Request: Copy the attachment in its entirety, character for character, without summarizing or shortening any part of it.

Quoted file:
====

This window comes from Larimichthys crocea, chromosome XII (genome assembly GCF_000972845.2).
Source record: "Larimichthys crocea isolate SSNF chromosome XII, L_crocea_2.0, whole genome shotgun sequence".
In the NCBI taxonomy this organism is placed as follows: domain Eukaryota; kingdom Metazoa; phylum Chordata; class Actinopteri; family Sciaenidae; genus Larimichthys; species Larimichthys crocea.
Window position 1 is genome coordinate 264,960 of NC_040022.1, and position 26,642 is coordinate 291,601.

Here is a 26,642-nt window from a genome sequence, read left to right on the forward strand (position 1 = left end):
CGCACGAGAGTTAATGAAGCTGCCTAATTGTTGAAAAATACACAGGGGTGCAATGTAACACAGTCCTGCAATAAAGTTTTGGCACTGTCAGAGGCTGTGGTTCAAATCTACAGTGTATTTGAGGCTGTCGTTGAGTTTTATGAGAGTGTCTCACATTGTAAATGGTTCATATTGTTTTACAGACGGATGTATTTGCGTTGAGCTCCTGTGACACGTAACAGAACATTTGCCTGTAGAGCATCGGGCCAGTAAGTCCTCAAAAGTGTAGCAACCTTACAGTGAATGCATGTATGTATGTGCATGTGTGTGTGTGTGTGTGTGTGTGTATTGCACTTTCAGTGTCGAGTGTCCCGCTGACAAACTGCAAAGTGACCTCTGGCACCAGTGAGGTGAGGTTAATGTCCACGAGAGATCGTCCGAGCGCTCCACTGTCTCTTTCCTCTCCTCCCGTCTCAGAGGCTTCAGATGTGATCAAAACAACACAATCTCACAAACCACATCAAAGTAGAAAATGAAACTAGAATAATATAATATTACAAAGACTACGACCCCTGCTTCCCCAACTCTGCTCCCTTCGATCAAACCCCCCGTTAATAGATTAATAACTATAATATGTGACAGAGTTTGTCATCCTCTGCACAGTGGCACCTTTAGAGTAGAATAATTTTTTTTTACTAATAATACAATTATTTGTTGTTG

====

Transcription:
This window comes from Larimichthys crocea, chromosome XII (genome assembly GCF_000972845.2).
Source record: "Larimichthys crocea isolate SSNF chromosome XII, L_crocea_2.0, whole genome shotgun sequence".
In the NCBI taxonomy this organism is placed as follows: domain Eukaryota; kingdom Metazoa; phylum Chordata; class Actinopteri; family Sciaenidae; genus Larimichthys; species Larimichthys crocea.
Window position 1 is genome coordinate 264,960 of NC_040022.1, and position 26,642 is coordinate 291,601.

Here is a 26,642-nt window from a genome sequence, read left to right on the forward strand (position 1 = left end):
CGCACGAGAGTTAATGAAGCTGCCTAATTGTTGAAAAATACACAGGGGTGCAATGTAACACAGTCCTGCAATAAAGTTTTGGCACTGTCAGAGGCTGTGGTTCAAATCTACAGTGTATTTGAGGCTGTCGTTGAGTTTTATGAGAGTGTCTCACATTGTAAATGGTTCATATTGTTTTACAGACGGATGTATTTGCGTTGAGCTCCTGTGACACGTAACAGAACATTTGCCTGTAGAGCATCGGGCCAGTAAGTCCTCAAAAGTGTAGCAACCTTACAGTGAATGCATGTATGTATGTGCATGTGTGTGTGTGTGTGTGTGTGTGTATTGCACTTTCAGTGTCGAGTGTCCCGCTGACAAACTGCAAAGTGACCTCTGGCACCAGTGAGGTGAGGTTAATGTCCACGAGAGATCGTCCGAGCGCTCCACTGTCTCTTTCCTCTCCTCCCGTCTCAGAGGCTTCAGATGTGATCAAAACAACACAATCTCACAAACCACATCAAAGTAGAAAATGAAACTAGAATAATATAATATTACAAAGACTACGACCCCTGCTTCCCCAACTCTGCTCCCTTCGATCAAACCCCCCGTTAATAGATTAATAACTATAATATGTGACAGAGTTTGTCATCCTCTGCACAGTGGCACCTTTAGAGTAGAATAATTTTTTTTTACTAATAATACAATTATTTGTTGTTG